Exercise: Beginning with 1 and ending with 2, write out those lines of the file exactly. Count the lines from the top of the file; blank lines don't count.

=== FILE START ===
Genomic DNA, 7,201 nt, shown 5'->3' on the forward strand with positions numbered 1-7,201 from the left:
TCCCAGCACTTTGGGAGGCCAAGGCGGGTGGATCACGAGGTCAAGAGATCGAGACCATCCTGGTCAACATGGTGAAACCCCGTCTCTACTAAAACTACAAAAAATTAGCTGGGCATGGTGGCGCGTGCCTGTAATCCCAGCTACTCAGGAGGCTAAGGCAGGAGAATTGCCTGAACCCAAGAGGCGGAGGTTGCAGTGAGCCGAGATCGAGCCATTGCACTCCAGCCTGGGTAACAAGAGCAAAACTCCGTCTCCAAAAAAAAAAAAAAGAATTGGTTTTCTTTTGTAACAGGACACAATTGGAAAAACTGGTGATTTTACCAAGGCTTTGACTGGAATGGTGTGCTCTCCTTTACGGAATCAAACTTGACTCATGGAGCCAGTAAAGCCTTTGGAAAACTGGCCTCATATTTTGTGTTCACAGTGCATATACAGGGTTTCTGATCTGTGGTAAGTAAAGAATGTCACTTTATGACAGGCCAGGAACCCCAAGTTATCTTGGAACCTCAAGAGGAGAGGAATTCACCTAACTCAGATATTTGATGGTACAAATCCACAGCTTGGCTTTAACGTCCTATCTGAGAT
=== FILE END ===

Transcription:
Genomic DNA, 7,201 nt, shown 5'->3' on the forward strand with positions numbered 1-7,201 from the left:
TCCCAGCACTTTGGGAGGCCAAGGCGGGTGGATCACGAGGTCAAGAGATCGAGACCATCCTGGTCAACATGGTGAAACCCCGTCTCTACTAAAACTACAAAAAATTAGCTGGGCATGGTGGCGCGTGCCTGTAATCCCAGCTACTCAGGAGGCTAAGGCAGGAGAATTGCCTGAACCCAAGAGGCGGAGGTTGCAGTGAGCCGAGATCGAGCCATTGCACTCCAGCCTGGGTAACAAGAGCAAAACTCCGTCTCCAAAAAAAAAAAAAAGAATTGGTTTTCTTTTGTAACAGGACACAATTGGAAAAACTGGTGATTTTACCAAGGCTTTGACTGGAATGGTGTGCTCTCCTTTACGGAATCAAACTTGACTCATGGAGCCAGTAAAGCCTTTGGAAAACTGGCCTCATATTTTGTGTTCACAGTGCATATACAGGGTTTCTGATCTGTGGTAAGTAAAGAATGTCACTTTATGACAGGCCAGGAACCCCAAGTTATCTTGGAACCTCAAGAGGAGAGGAATTCACCTAACTCAGATATTTGATGGTACAAATCCACAGCTTGGCTTTAACGTCCTATCTGAGAT